On November 17th, in Skopje, a meeting was held dedicated to the conformity of national legal and institutional frameworks with the International Labour Standards (ILS). This meeting supported the national tripartite discussions and decision-making, aiming at aligning labor and industrial relations legislation and practice to the international labor standards and the EU acquis (laws, institutions, best practices).
This meeting was focused on the different forms of employment contracts, their regulation, and their incidence on the European level. It will offer the opportunity to touch upon the necessity for decent work in the platform economy and will continue the discussion on different forms of employment contracts and the ideas for their regulation in the Macedonian legislation.
The organizers of the event were the International Labor Organization (ILO), the RECONOMY program, and the Association for Social and Labor Law.
The director of the Impact Foundation, which is the implementer of the RECONOMY program, Elena Ivanova, presented data to the attendees from the Ministry of Labor and Social Policy, the International Labor Organization, as well as the academic staff from the Association for Social and Labor Law, on the situation with freelancers working on digital platforms from the country to point out that the conditions can and should be improved in the interest of creating digital jobs.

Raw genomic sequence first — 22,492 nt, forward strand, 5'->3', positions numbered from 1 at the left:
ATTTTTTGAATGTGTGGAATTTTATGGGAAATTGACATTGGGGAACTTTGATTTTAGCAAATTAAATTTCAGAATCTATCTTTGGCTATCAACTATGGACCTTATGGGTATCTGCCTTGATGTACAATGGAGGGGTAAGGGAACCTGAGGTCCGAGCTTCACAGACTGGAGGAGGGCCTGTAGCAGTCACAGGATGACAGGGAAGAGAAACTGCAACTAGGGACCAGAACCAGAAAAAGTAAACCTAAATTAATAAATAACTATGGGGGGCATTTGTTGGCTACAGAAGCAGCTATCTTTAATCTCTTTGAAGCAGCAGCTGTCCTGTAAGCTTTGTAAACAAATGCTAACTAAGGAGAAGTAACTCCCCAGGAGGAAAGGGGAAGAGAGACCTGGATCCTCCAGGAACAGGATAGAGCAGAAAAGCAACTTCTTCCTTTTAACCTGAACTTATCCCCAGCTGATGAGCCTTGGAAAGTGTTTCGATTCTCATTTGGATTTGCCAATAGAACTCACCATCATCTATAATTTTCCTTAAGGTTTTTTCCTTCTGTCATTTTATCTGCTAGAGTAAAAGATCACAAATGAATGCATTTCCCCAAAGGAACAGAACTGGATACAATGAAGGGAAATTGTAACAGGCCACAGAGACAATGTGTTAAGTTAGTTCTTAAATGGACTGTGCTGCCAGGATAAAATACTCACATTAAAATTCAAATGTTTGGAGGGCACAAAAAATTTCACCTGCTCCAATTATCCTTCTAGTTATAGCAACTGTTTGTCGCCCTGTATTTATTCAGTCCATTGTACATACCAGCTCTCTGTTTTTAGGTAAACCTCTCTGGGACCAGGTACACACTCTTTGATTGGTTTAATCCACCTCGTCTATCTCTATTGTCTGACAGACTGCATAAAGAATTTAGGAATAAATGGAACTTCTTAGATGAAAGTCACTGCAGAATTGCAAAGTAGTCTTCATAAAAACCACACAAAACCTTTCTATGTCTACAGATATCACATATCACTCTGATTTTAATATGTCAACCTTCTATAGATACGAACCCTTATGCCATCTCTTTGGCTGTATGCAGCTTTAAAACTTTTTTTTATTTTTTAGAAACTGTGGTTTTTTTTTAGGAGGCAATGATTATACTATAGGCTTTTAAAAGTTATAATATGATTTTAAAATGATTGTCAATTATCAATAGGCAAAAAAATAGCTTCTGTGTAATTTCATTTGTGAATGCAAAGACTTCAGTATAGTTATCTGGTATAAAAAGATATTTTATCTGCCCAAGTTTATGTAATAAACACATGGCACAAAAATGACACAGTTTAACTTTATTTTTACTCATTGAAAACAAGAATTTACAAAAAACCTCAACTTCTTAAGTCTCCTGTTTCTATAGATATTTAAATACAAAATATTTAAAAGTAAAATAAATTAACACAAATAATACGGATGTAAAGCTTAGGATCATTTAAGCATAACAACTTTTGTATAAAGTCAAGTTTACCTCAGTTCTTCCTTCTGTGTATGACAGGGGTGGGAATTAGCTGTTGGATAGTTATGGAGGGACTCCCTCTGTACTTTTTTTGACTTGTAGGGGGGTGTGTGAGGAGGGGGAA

The latest data, dating from 2021, speaks of the great growth of these digital jobs, where N. Macedonia participates with 20% of the total active profiles of freelancers from the Western Balkans. At the same time, even though Macedonian freelancers are capable of working, competitive and successful on the world market (global digital platforms), they are also significant contributors to the economic development of the country, yet they cannot exercise their rights to social benefits which, for the time being, derives only from a regulated employment relationship.
Mr. Sergei Suarez Dillon Soares, an expert and analyst of work contracts on platforms, pointed out that there are appropriate contracts in Italy, Spain, and Greece that regulate these relations between the worker and the platform, such as labor relations, collective agreements, and have at least minimum protection for the worker, who in some cases it is also considered economically dependent (on the platform).
In addition, the possibility of freelancers being able to exercise some of their rights through other competent institutions by the mandate of their legislation will be examined.